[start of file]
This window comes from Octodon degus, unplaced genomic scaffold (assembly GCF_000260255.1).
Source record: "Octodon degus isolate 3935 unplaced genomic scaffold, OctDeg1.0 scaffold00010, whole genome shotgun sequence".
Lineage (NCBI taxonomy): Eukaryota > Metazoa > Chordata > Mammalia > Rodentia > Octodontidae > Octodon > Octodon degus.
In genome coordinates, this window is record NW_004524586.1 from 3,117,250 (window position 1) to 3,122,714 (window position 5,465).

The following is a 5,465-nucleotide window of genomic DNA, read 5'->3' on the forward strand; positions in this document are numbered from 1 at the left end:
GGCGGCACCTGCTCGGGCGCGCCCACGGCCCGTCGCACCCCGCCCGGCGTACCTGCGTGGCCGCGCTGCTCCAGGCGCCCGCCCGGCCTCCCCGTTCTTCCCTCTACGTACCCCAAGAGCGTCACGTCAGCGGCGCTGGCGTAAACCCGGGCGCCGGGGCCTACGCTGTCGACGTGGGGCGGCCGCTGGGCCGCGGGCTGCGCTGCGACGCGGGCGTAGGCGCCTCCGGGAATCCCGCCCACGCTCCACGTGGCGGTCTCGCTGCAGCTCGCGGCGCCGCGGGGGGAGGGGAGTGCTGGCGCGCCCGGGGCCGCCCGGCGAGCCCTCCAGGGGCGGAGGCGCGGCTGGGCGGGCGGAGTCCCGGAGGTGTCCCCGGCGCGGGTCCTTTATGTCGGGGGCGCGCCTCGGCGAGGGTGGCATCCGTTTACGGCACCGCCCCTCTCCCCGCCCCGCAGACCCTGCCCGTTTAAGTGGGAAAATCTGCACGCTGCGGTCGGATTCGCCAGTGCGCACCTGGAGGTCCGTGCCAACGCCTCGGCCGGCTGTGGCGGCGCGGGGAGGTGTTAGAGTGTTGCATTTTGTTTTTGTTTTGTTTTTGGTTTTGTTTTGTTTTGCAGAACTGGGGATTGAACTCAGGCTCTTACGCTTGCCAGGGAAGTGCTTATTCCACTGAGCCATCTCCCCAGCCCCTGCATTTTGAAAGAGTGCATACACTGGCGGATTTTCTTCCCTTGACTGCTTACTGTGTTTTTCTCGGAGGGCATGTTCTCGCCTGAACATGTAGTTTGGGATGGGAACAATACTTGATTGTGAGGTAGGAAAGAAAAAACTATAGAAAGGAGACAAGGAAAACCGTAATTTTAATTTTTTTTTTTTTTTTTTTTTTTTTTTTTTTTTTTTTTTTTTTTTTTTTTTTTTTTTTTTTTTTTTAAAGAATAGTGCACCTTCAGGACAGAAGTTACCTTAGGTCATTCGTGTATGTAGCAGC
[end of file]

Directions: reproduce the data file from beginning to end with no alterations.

This window comes from Octodon degus, unplaced genomic scaffold (assembly GCF_000260255.1).
Source record: "Octodon degus isolate 3935 unplaced genomic scaffold, OctDeg1.0 scaffold00010, whole genome shotgun sequence".
Lineage (NCBI taxonomy): Eukaryota > Metazoa > Chordata > Mammalia > Rodentia > Octodontidae > Octodon > Octodon degus.
In genome coordinates, this window is record NW_004524586.1 from 3,117,250 (window position 1) to 3,122,714 (window position 5,465).

The following is a 5,465-nucleotide window of genomic DNA, read 5'->3' on the forward strand; positions in this document are numbered from 1 at the left end:
GGCGGCACCTGCTCGGGCGCGCCCACGGCCCGTCGCACCCCGCCCGGCGTACCTGCGTGGCCGCGCTGCTCCAGGCGCCCGCCCGGCCTCCCCGTTCTTCCCTCTACGTACCCCAAGAGCGTCACGTCAGCGGCGCTGGCGTAAACCCGGGCGCCGGGGCCTACGCTGTCGACGTGGGGCGGCCGCTGGGCCGCGGGCTGCGCTGCGACGCGGGCGTAGGCGCCTCCGGGAATCCCGCCCACGCTCCACGTGGCGGTCTCGCTGCAGCTCGCGGCGCCGCGGGGGGAGGGGAGTGCTGGCGCGCCCGGGGCCGCCCGGCGAGCCCTCCAGGGGCGGAGGCGCGGCTGGGCGGGCGGAGTCCCGGAGGTGTCCCCGGCGCGGGTCCTTTATGTCGGGGGCGCGCCTCGGCGAGGGTGGCATCCGTTTACGGCACCGCCCCTCTCCCCGCCCCGCAGACCCTGCCCGTTTAAGTGGGAAAATCTGCACGCTGCGGTCGGATTCGCCAGTGCGCACCTGGAGGTCCGTGCCAACGCCTCGGCCGGCTGTGGCGGCGCGGGGAGGTGTTAGAGTGTTGCATTTTGTTTTTGTTTTGTTTTTGGTTTTGTTTTGTTTTGCAGAACTGGGGATTGAACTCAGGCTCTTACGCTTGCCAGGGAAGTGCTTATTCCACTGAGCCATCTCCCCAGCCCCTGCATTTTGAAAGAGTGCATACACTGGCGGATTTTCTTCCCTTGACTGCTTACTGTGTTTTTCTCGGAGGGCATGTTCTCGCCTGAACATGTAGTTTGGGATGGGAACAATACTTGATTGTGAGGTAGGAAAGAAAAAACTATAGAAAGGAGACAAGGAAAACCGTAATTTTAATTTTTTTTTTTTTTTTTTTTTTTTTTTTTTTTTTTTTTTTTTTTTTTTTTTTTTTTTTTTTTTTTTAAAGAATAGTGCACCTTCAGGACAGAAGTTACCTTAGGTCATTCGTGTATGTAGCAGC